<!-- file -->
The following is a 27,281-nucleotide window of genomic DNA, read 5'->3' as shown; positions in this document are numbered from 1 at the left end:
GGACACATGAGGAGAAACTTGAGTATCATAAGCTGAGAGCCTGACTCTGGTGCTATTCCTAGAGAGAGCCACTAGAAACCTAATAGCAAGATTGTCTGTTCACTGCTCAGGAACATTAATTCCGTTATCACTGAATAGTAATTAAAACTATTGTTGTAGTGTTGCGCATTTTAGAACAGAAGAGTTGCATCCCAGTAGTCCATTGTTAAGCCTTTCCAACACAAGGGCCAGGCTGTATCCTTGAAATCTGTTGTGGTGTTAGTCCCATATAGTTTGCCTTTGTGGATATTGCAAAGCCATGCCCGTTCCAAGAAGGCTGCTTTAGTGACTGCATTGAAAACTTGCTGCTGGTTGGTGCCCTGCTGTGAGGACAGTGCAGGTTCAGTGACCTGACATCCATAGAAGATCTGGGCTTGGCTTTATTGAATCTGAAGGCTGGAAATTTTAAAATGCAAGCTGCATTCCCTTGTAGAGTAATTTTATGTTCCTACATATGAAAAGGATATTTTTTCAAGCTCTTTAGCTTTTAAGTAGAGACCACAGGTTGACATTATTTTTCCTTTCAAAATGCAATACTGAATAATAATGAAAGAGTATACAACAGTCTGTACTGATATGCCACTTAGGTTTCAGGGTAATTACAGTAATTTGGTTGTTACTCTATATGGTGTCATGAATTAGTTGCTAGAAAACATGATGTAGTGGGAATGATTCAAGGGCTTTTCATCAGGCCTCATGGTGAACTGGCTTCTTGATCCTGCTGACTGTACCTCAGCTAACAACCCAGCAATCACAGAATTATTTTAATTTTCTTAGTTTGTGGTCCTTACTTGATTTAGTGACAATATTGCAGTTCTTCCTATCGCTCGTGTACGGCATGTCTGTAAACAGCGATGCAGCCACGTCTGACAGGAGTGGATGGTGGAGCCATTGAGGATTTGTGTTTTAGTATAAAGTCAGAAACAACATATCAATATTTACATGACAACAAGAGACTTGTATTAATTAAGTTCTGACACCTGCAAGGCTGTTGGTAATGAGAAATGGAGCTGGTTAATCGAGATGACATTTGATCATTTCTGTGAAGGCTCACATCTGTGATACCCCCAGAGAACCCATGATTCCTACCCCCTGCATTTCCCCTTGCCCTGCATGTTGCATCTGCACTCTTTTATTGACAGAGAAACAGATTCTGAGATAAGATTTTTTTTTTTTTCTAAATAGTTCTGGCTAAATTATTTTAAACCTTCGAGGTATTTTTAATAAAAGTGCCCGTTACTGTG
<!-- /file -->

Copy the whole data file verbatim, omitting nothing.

The following is a 27,281-nucleotide window of genomic DNA, read 5'->3' as shown; positions in this document are numbered from 1 at the left end:
GGACACATGAGGAGAAACTTGAGTATCATAAGCTGAGAGCCTGACTCTGGTGCTATTCCTAGAGAGAGCCACTAGAAACCTAATAGCAAGATTGTCTGTTCACTGCTCAGGAACATTAATTCCGTTATCACTGAATAGTAATTAAAACTATTGTTGTAGTGTTGCGCATTTTAGAACAGAAGAGTTGCATCCCAGTAGTCCATTGTTAAGCCTTTCCAACACAAGGGCCAGGCTGTATCCTTGAAATCTGTTGTGGTGTTAGTCCCATATAGTTTGCCTTTGTGGATATTGCAAAGCCATGCCCGTTCCAAGAAGGCTGCTTTAGTGACTGCATTGAAAACTTGCTGCTGGTTGGTGCCCTGCTGTGAGGACAGTGCAGGTTCAGTGACCTGACATCCATAGAAGATCTGGGCTTGGCTTTATTGAATCTGAAGGCTGGAAATTTTAAAATGCAAGCTGCATTCCCTTGTAGAGTAATTTTATGTTCCTACATATGAAAAGGATATTTTTTCAAGCTCTTTAGCTTTTAAGTAGAGACCACAGGTTGACATTATTTTTCCTTTCAAAATGCAATACTGAATAATAATGAAAGAGTATACAACAGTCTGTACTGATATGCCACTTAGGTTTCAGGGTAATTACAGTAATTTGGTTGTTACTCTATATGGTGTCATGAATTAGTTGCTAGAAAACATGATGTAGTGGGAATGATTCAAGGGCTTTTCATCAGGCCTCATGGTGAACTGGCTTCTTGATCCTGCTGACTGTACCTCAGCTAACAACCCAGCAATCACAGAATTATTTTAATTTTCTTAGTTTGTGGTCCTTACTTGATTTAGTGACAATATTGCAGTTCTTCCTATCGCTCGTGTACGGCATGTCTGTAAACAGCGATGCAGCCACGTCTGACAGGAGTGGATGGTGGAGCCATTGAGGATTTGTGTTTTAGTATAAAGTCAGAAACAACATATCAATATTTACATGACAACAAGAGACTTGTATTAATTAAGTTCTGACACCTGCAAGGCTGTTGGTAATGAGAAATGGAGCTGGTTAATCGAGATGACATTTGATCATTTCTGTGAAGGCTCACATCTGTGATACCCCCAGAGAACCCATGATTCCTACCCCCTGCATTTCCCCTTGCCCTGCATGTTGCATCTGCACTCTTTTATTGACAGAGAAACAGATTCTGAGATAAGATTTTTTTTTTTTTCTAAATAGTTCTGGCTAAATTATTTTAAACCTTCGAGGTATTTTTAATAAAAGTGCCCGTTACTGTG